They built Petra, but who were the Nabataeans?
2007-07-10 0:00


It took over 2,000 years, but the Nabataean people have finally received international praise for creating one of the most remarkable civilisations of the ancient world.

Originally a nomadic people from southern Arabia, the Nabataeans arrived in what is now Jordan around the 6th century BC. Over time, they abandoned their nomadic ways and established Petra as the centre of a lucrative trade route that connected China and India to Rome and Greece through southern Arabia. Maintaining control of this trade, particularly the commerce in incense and spices, was the lifeblood of their kingdom, which reached its zenith during the 1st century BC.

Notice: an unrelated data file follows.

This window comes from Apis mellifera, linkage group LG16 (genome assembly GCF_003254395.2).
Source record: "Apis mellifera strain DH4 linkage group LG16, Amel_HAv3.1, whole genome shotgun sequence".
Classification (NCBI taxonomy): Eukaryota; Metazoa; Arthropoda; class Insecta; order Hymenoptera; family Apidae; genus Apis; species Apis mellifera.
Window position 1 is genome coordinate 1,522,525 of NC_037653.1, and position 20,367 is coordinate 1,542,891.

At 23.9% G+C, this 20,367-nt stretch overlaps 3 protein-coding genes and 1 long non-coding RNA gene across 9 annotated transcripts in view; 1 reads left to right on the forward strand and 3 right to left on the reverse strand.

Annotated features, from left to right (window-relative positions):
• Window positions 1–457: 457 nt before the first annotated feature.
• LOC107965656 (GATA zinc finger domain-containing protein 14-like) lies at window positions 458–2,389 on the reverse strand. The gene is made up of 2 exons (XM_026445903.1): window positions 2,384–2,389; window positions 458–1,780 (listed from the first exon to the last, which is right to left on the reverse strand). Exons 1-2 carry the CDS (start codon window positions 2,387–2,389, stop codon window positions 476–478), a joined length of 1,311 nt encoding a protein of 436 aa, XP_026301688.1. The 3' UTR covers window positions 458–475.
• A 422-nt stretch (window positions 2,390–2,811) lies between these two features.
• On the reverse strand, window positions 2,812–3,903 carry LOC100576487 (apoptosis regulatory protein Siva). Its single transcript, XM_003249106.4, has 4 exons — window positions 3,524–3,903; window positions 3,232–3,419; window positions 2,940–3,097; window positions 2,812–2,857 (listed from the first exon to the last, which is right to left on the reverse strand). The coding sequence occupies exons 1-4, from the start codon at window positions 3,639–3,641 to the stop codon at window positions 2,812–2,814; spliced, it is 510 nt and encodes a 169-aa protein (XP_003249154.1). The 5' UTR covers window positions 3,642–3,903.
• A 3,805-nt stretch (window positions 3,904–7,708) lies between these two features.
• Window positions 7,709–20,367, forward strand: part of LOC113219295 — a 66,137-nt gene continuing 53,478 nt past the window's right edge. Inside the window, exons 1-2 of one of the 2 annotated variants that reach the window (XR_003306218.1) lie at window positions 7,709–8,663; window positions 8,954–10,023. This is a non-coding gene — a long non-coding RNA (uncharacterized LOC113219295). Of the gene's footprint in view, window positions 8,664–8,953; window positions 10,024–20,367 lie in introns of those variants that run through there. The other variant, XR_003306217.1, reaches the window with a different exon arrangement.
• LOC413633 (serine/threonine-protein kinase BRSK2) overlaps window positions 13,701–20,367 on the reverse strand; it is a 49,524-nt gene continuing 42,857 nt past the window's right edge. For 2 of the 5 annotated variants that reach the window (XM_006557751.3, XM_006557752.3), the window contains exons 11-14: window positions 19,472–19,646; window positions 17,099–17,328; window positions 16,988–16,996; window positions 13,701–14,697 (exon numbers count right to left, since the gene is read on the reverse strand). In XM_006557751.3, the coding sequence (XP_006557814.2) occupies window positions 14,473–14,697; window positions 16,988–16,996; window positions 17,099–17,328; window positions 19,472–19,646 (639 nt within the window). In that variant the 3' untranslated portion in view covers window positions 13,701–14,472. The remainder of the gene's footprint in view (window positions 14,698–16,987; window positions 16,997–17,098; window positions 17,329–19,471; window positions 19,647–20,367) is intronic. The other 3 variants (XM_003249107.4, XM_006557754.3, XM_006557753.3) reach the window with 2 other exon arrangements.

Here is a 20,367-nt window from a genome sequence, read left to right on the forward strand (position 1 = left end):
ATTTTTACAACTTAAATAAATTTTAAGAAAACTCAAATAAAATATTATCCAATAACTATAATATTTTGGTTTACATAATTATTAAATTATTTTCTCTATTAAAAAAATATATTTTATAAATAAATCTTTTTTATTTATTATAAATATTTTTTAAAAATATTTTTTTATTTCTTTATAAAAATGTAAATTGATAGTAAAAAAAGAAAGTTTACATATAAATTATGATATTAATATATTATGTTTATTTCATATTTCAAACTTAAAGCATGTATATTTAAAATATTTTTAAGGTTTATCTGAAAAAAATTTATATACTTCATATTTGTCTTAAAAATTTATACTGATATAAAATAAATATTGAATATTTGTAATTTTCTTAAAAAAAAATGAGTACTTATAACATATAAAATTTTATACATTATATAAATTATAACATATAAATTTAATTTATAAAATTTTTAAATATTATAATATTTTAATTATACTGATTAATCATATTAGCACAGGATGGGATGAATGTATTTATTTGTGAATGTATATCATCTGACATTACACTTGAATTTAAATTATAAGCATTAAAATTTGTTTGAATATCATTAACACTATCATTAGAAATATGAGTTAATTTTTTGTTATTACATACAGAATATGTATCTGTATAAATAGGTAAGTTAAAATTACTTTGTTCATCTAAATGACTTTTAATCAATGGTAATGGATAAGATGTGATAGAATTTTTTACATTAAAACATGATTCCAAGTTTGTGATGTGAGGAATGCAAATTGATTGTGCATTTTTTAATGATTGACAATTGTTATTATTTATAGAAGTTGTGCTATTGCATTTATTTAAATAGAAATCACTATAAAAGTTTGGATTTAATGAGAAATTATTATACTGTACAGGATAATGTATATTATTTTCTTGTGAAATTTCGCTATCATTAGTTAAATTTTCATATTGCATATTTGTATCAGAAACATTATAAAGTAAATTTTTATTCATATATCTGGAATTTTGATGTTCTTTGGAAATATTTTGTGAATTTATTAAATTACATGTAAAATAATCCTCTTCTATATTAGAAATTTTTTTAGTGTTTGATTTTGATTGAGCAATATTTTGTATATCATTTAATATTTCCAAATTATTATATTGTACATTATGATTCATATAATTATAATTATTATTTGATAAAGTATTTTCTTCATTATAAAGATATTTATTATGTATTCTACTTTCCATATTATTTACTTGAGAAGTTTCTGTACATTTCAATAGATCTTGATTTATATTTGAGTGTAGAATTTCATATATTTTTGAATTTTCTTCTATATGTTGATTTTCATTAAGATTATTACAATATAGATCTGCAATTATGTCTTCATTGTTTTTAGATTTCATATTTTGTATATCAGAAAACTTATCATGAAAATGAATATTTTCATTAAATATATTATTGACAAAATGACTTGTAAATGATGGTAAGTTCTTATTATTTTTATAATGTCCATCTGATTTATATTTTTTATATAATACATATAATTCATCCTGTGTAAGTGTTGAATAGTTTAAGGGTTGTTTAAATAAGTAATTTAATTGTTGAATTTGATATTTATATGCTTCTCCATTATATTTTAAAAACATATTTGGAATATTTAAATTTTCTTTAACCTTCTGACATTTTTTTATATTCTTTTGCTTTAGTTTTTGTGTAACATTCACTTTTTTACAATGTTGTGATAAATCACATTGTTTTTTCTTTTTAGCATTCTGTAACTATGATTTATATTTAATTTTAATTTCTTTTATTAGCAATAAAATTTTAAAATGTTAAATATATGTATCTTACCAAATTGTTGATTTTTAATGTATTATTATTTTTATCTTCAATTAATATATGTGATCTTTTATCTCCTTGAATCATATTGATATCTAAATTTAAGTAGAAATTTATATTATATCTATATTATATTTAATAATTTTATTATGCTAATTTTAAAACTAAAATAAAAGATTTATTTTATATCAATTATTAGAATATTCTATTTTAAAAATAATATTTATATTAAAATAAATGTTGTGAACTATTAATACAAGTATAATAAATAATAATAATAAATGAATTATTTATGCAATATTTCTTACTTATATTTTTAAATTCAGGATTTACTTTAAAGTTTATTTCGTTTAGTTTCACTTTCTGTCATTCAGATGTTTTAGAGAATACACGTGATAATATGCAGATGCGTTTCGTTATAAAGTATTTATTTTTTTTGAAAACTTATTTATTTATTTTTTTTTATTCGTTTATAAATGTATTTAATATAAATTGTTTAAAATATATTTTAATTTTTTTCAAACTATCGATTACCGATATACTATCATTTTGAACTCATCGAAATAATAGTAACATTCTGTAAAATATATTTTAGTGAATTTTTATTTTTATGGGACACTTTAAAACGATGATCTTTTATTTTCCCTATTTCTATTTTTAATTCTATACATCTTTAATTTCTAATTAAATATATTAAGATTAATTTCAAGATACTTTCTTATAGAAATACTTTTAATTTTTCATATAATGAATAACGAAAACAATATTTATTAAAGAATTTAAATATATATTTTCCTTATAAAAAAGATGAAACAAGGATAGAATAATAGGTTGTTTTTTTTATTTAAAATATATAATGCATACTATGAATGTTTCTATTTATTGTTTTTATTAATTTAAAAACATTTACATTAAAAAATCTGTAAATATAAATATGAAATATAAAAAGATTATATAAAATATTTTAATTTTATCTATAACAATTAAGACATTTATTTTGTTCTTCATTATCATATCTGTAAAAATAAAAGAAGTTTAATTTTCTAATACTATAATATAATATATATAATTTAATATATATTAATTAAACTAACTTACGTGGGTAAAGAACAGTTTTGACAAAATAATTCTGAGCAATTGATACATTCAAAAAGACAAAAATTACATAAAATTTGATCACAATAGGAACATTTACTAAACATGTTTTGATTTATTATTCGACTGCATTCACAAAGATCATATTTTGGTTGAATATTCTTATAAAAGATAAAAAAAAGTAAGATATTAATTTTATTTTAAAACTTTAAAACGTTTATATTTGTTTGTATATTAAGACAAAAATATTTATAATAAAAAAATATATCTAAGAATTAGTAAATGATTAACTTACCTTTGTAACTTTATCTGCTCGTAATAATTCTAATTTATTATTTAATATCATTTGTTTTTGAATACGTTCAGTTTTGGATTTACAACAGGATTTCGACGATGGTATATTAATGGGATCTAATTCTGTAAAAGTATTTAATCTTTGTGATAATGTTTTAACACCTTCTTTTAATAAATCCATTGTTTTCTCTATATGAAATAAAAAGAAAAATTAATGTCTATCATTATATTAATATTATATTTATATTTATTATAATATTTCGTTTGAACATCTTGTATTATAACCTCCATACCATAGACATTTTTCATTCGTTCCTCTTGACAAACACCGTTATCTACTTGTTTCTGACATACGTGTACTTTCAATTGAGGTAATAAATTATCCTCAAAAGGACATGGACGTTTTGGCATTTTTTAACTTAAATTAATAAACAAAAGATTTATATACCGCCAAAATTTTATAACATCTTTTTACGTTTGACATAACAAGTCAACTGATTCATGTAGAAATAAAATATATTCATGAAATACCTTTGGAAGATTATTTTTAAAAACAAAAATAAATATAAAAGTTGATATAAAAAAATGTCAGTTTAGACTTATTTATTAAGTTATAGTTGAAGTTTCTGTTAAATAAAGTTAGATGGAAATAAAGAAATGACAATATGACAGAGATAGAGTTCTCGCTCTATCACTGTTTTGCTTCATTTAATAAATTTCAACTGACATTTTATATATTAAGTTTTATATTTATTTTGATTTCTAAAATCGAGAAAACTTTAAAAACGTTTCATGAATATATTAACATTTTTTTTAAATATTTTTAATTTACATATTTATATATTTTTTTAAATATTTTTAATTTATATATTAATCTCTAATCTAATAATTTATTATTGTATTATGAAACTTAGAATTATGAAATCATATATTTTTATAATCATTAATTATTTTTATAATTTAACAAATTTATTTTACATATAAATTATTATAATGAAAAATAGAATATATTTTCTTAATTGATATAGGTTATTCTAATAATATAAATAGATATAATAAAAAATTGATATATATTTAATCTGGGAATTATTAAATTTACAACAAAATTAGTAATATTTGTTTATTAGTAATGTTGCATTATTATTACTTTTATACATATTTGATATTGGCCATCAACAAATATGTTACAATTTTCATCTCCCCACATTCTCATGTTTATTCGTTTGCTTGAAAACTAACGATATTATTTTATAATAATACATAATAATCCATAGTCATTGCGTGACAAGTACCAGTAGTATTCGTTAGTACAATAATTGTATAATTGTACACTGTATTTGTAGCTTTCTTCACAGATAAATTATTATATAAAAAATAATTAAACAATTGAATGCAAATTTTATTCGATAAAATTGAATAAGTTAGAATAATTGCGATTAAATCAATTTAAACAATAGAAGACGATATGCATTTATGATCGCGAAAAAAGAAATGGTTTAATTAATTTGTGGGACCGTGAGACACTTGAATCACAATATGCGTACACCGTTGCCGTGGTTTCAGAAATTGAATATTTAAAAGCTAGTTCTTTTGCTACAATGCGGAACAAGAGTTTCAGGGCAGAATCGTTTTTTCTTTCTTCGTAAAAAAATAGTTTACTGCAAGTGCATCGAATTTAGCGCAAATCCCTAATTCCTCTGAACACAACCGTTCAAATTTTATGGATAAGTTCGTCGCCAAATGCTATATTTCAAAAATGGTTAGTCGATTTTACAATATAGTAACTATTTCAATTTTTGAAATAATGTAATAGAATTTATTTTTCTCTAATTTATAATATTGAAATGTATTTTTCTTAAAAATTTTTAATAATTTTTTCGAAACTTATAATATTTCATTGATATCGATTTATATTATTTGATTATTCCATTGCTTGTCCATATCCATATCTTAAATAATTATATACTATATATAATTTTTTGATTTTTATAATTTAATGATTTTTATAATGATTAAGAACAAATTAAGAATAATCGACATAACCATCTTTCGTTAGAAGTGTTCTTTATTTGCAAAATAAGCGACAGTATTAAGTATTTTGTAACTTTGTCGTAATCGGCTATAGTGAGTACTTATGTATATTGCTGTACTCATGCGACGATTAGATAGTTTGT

Although Petra proved to be the perfect natural fortress, surrounded by rugged sandstone mountains, building a kingdom in this arid environment required the Nabataeans to become highly developed in water conservation and they succeeded in irrigating their land with an extensive system of dams, canals and reservoirs.

Much of what is now known about their culture comes from the writings of the Roman scholar Strabo. It is thought that they originally spoke a dialect of Arabic but later adopted Aramaic, which was widely used in the Hellenistic world. Although the people were governed by a royal family, it is said that a strong spirit of democracy prevailed and that the workload was shared among the community. Like much of the ancient world, they worshipped a pantheon of deities, chief among them being the sun god Dushara and the goddess Allat.

Their kingdom eventually declined with the shift in trade routes to Palmyra in Syria and the expansion of seaborne trade from the Arabian Peninsula to Egypt. Sometime during the 4th century AD, the Nabataeans finally abandoned their capital at Petra and migrated north.

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Petra - the 2000 year old Nabataean city deep in Jordan

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